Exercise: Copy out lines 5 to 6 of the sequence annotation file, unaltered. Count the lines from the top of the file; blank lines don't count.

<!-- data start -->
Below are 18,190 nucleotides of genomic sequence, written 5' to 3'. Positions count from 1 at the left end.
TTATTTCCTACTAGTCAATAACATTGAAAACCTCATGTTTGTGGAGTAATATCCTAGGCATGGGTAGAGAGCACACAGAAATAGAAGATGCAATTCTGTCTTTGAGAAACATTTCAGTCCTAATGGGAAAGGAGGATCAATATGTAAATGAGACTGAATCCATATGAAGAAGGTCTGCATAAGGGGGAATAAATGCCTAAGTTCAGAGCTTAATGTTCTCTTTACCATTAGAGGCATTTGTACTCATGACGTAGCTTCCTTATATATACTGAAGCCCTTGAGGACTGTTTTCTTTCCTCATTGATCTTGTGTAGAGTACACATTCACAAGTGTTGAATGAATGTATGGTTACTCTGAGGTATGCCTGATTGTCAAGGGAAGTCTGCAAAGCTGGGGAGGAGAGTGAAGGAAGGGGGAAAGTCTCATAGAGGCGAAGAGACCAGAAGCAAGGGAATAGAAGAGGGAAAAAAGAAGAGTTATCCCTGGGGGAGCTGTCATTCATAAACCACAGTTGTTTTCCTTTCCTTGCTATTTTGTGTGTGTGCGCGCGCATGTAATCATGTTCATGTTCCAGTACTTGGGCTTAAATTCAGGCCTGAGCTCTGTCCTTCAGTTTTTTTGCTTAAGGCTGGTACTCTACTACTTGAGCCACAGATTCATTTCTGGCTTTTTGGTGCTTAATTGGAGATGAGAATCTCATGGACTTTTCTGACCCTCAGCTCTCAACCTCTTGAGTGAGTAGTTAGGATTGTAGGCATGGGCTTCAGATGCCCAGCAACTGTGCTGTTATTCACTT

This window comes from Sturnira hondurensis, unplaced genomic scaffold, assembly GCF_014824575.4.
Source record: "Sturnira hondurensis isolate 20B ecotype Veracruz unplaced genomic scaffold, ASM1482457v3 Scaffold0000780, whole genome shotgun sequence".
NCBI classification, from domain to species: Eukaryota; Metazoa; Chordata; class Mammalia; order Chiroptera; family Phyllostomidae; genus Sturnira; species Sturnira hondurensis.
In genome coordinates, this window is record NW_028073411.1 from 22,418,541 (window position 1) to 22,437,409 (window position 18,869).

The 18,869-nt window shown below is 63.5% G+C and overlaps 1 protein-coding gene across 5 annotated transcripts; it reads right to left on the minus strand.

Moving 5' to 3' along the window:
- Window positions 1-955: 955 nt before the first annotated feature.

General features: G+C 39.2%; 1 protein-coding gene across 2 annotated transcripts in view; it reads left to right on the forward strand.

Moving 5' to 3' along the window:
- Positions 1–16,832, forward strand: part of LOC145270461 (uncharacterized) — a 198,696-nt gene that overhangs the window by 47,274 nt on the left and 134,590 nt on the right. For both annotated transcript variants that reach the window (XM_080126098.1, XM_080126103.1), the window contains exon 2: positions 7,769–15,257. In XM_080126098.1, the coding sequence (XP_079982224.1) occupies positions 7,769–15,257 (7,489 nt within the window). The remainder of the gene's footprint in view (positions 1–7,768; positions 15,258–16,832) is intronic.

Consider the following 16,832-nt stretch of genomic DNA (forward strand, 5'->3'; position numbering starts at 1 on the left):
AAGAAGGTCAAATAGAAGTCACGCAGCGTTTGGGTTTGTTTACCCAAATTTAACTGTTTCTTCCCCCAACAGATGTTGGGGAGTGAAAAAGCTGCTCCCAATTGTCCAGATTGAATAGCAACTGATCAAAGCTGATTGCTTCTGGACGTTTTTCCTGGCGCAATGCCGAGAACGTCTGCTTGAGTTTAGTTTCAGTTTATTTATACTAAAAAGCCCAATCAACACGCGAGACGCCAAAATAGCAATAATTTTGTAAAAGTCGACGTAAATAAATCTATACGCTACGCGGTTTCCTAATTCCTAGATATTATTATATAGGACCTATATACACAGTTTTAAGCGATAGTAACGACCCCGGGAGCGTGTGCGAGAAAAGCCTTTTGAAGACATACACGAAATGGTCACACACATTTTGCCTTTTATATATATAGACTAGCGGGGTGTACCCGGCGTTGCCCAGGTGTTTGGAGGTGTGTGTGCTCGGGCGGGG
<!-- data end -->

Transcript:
NCBI classification, from domain to species: Eukaryota; Metazoa; Chordata; class Mammalia; order Chiroptera; family Phyllostomidae; genus Sturnira; species Sturnira hondurensis.
In genome coordinates, this window is record NW_028073411.1 from 22,418,541 (window position 1) to 22,437,409 (window position 18,869).